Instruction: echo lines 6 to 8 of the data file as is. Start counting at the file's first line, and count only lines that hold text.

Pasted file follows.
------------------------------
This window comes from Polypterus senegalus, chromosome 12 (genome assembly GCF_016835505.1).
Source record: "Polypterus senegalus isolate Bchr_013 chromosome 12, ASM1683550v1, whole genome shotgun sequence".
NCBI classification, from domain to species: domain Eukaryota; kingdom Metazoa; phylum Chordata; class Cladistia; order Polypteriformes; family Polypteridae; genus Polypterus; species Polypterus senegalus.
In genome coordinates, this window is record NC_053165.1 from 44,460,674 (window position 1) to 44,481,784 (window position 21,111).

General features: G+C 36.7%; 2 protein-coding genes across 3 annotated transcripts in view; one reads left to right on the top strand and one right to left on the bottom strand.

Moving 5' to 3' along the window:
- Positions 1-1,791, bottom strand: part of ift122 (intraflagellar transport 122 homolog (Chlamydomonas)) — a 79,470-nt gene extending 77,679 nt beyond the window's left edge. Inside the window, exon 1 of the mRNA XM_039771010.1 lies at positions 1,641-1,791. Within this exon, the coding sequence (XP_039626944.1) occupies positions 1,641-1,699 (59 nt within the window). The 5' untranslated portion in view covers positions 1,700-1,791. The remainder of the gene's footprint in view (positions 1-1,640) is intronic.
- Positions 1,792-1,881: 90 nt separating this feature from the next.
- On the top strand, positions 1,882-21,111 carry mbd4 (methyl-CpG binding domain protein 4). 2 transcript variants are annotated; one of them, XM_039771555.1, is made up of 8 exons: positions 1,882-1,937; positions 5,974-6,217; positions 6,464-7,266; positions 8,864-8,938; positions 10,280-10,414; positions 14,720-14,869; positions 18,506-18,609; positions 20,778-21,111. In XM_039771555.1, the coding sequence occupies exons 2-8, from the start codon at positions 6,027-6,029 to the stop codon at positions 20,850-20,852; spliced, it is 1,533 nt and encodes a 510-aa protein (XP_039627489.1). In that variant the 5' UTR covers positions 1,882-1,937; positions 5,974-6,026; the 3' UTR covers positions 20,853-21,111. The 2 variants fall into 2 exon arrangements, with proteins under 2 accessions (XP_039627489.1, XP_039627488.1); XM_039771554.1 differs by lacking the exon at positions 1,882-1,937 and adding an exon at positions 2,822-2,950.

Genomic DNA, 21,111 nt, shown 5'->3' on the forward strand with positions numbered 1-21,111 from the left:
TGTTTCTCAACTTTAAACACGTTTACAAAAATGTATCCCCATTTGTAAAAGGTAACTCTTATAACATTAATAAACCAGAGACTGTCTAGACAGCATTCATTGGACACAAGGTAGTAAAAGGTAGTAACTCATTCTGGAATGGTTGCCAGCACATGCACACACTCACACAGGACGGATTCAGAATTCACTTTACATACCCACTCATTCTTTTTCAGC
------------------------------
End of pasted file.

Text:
Moving 5' to 3' along the window:
- Positions 1-1,791, bottom strand: part of ift122 (intraflagellar transport 122 homolog (Chlamydomonas)) — a 79,470-nt gene extending 77,679 nt beyond the window's left edge. Inside the window, exon 1 of the mRNA XM_039771010.1 lies at positions 1,641-1,791. Within this exon, the coding sequence (XP_039626944.1) occupies positions 1,641-1,699 (59 nt within the window). The 5' untranslated portion in view covers positions 1,700-1,791. The remainder of the gene's footprint in view (positions 1-1,640) is intronic.
- Positions 1,792-1,881: 90 nt separating this feature from the next.